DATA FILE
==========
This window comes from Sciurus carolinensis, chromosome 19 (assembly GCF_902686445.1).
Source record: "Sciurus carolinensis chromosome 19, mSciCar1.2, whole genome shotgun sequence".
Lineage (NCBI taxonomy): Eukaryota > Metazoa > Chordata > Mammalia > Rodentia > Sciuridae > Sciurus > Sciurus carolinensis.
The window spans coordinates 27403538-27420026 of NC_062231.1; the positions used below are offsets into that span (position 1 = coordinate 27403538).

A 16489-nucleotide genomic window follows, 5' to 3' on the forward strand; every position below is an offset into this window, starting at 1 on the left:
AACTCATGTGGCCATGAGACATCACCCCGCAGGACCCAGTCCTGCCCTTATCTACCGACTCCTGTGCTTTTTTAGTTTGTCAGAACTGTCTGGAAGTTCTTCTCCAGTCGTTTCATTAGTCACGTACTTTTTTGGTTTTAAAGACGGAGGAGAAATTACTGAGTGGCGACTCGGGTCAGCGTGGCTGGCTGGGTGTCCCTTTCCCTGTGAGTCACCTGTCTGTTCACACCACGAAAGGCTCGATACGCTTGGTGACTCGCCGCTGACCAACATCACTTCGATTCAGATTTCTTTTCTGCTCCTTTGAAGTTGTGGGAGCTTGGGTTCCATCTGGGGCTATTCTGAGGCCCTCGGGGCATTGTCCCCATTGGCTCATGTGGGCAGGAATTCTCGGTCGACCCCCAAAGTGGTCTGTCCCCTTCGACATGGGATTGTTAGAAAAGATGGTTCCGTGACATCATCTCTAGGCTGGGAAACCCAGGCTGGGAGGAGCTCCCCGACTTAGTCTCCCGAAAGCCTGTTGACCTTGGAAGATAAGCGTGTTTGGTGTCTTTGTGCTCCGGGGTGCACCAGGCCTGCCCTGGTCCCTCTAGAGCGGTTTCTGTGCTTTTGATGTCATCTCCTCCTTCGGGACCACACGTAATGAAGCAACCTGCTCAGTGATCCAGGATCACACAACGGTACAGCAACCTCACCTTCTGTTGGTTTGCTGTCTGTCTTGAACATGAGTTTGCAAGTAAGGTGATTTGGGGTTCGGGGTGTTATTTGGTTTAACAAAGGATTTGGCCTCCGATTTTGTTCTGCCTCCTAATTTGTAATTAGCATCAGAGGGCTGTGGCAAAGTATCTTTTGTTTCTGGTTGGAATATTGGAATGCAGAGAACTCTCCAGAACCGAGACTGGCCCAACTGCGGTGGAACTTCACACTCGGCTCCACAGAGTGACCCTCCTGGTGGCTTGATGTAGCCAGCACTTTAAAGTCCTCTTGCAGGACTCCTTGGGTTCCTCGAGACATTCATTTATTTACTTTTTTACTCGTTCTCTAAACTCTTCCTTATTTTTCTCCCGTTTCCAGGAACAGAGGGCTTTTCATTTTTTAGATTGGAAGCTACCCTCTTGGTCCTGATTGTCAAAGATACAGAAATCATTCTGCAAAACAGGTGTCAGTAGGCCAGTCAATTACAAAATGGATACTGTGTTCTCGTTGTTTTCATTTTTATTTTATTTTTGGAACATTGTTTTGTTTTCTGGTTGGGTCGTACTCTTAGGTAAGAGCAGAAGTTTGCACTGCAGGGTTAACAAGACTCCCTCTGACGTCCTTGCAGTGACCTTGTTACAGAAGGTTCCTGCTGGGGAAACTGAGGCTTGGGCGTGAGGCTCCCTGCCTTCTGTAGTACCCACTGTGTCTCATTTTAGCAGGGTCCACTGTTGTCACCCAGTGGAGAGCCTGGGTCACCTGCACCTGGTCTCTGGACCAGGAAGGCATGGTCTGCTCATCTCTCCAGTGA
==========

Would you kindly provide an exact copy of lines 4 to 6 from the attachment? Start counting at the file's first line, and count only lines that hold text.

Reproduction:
The window spans coordinates 27403538-27420026 of NC_062231.1; the positions used below are offsets into that span (position 1 = coordinate 27403538).

A 16489-nucleotide genomic window follows, 5' to 3' on the forward strand; every position below is an offset into this window, starting at 1 on the left:
AACTCATGTGGCCATGAGACATCACCCCGCAGGACCCAGTCCTGCCCTTATCTACCGACTCCTGTGCTTTTTTAGTTTGTCAGAACTGTCTGGAAGTTCTTCTCCAGTCGTTTCATTAGTCACGTACTTTTTTGGTTTTAAAGACGGAGGAGAAATTACTGAGTGGCGACTCGGGTCAGCGTGGCTGGCTGGGTGTCCCTTTCCCTGTGAGTCACCTGTCTGTTCACACCACGAAAGGCTCGATACGCTTGGTGACTCGCCGCTGACCAACATCACTTCGATTCAGATTTCTTTTCTGCTCCTTTGAAGTTGTGGGAGCTTGGGTTCCATCTGGGGCTATTCTGAGGCCCTCGGGGCATTGTCCCCATTGGCTCATGTGGGCAGGAATTCTCGGTCGACCCCCAAAGTGGTCTGTCCCCTTCGACATGGGATTGTTAGAAAAGATGGTTCCGTGACATCATCTCTAGGCTGGGAAACCCAGGCTGGGAGGAGCTCCCCGACTTAGTCTCCCGAAAGCCTGTTGACCTTGGAAGATAAGCGTGTTTGGTGTCTTTGTGCTCCGGGGTGCACCAGGCCTGCCCTGGTCCCTCTAGAGCGGTTTCTGTGCTTTTGATGTCATCTCCTCCTTCGGGACCACACGTAATGAAGCAACCTGCTCAGTGATCCAGGATCACACAACGGTACAGCAACCTCACCTTCTGTTGGTTTGCTGTCTGTCTTGAACATGAGTTTGCAAGTAAGGTGATTTGGGGTTCGGGGTGTTATTTGGTTTAACAAAGGATTTGGCCTCCGATTTTGTTCTGCCTCCTAATTTGTAATTAGCATCAGAGGGCTGTGGCAAAGTATCTTTTGTTTCTGGTTGGAATATTGGAATGCAGAGAACTCTCCAGAACCGAGACTGGCCCAACTGCGGTGGAACTTCACACTCGGCTCCACAGAGTGACCCTCCTGGTGGCTTGATGTAGCCAGCACTTTAAAGTCCTCTTGCAGGACTCCTTGGGTTCCTCGAGACATTCATTTATTTACTTTTTTACTCGTTCTCTAAACTCTTCCTTATTTTTCTCCCGTTTCCAGGAACAGAGGGCTTTTCATTTTTTAGATTGGAAGCTACCCTCTTGGTCCTGATTGTCAAAGATACAGAAATCATTCTGCAAAACAGGTGTCAGTAGGCCAGTCAATTACAAAATGGATACTGTGTTCTCGTTGTTTTCATTTTTATTTTATTTTTGGAACATTGTTTTGTTTTCTGGTTGGGTCGTACTCTTAGGTAAGAGCAGAAGTTTGCACTGCAGGGTTAACAAGACTCCCTCTGACGTCCTTGCAGTGACCTTGTTACAGAAGGTTCCTGCTGGGGAAACTGAGGCTTGGGCGTGAGGCTCCCTGCCTTCTGTAGTACCCACTGTGTCTCATTTTAGCAGGGTCCACTGTTGTCACCCAGTGGAGAGCCTGGGTCACCTGCACCTGGTCTCTGGACCAGGAAGGCATGGTCTGCTCATCTCTCCAGTGA